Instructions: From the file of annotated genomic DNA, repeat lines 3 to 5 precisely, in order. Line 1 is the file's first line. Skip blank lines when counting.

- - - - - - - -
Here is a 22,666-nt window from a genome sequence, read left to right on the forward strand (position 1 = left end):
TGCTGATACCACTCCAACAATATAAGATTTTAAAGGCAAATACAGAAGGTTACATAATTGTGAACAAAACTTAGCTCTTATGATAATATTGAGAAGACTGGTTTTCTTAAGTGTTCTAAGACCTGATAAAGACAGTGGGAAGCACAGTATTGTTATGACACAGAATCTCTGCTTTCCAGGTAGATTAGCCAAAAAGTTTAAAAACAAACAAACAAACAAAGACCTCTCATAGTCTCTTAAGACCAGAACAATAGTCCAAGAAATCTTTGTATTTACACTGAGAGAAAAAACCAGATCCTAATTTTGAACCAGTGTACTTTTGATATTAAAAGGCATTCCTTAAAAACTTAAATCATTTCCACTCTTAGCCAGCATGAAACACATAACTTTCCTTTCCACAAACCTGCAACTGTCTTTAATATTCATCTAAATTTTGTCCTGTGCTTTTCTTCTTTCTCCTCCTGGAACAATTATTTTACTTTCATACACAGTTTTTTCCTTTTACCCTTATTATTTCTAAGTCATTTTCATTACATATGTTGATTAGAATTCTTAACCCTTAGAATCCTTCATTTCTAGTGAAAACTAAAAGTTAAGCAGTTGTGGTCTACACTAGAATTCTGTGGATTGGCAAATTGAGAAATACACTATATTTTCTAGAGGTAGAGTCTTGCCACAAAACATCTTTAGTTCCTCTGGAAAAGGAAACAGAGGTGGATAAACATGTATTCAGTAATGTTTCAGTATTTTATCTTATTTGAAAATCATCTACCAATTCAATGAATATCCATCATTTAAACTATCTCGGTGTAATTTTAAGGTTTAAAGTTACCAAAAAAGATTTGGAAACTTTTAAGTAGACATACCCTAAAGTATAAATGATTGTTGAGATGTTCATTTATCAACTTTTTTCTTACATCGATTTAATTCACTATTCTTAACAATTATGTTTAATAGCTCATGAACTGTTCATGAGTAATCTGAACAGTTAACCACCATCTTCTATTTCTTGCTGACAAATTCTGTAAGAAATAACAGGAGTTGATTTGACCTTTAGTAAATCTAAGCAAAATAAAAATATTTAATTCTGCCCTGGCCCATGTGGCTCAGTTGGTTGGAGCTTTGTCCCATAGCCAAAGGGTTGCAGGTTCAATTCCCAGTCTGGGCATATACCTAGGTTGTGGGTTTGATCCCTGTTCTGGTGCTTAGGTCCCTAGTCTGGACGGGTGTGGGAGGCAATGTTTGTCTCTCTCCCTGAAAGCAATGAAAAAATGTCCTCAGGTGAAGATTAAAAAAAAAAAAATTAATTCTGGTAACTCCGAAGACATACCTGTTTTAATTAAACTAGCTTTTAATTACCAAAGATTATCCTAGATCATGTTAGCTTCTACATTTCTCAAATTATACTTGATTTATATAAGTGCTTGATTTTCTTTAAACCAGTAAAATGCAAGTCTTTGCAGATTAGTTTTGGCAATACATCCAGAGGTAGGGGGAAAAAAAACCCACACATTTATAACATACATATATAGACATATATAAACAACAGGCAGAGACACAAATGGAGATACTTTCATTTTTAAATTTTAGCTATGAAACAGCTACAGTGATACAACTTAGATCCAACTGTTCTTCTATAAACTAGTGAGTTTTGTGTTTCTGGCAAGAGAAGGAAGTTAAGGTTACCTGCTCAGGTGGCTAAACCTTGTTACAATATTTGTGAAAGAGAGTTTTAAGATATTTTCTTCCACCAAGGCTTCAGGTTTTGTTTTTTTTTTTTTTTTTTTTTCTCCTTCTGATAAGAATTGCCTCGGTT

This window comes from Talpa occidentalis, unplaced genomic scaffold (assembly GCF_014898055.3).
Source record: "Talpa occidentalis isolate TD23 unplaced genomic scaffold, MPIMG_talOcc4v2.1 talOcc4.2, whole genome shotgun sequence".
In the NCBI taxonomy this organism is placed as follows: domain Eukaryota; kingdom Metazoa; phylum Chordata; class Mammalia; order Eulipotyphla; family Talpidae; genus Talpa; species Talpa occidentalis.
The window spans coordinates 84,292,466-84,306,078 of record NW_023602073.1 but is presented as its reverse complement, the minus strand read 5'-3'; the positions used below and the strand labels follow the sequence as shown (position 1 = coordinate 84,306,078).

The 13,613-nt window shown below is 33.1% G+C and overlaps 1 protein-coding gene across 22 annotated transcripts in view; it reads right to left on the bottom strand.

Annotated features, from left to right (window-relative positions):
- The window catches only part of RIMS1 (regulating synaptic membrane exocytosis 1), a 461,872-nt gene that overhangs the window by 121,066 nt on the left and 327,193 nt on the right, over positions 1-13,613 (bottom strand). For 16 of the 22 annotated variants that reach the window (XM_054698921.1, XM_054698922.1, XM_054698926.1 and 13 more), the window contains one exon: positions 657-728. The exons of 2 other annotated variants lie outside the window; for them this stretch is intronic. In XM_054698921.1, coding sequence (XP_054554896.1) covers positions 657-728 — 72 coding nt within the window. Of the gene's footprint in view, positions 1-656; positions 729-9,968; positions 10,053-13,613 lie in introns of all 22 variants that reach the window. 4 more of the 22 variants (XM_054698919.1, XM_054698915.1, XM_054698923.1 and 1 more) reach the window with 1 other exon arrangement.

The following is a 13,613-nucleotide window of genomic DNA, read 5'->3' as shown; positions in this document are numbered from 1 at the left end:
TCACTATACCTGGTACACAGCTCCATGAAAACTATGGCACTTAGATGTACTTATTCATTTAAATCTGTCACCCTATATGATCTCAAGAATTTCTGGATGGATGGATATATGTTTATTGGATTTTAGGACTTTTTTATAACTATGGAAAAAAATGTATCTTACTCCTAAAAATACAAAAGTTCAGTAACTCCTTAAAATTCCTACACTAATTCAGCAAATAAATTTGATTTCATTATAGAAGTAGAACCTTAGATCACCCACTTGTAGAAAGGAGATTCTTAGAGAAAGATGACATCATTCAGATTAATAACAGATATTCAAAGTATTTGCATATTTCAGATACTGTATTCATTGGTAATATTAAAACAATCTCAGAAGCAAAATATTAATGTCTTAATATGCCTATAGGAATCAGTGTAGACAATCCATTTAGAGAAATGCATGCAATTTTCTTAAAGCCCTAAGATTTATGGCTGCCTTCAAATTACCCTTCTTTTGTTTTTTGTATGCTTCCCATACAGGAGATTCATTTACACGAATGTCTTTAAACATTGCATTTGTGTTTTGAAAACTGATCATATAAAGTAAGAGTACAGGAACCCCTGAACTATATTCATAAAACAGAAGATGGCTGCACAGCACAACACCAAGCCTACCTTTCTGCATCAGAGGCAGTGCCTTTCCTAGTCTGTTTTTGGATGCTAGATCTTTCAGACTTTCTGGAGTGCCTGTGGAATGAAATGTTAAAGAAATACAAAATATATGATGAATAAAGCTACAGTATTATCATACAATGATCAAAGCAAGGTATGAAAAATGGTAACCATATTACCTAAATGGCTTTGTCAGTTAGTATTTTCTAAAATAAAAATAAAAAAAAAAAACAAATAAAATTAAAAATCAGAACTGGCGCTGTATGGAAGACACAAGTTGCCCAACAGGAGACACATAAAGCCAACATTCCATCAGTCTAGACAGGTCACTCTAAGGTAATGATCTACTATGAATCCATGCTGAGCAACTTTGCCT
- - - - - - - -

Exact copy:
This window comes from Talpa occidentalis, unplaced genomic scaffold (assembly GCF_014898055.3).
Source record: "Talpa occidentalis isolate TD23 unplaced genomic scaffold, MPIMG_talOcc4v2.1 talOcc4.2, whole genome shotgun sequence".
In the NCBI taxonomy this organism is placed as follows: domain Eukaryota; kingdom Metazoa; phylum Chordata; class Mammalia; order Eulipotyphla; family Talpidae; genus Talpa; species Talpa occidentalis.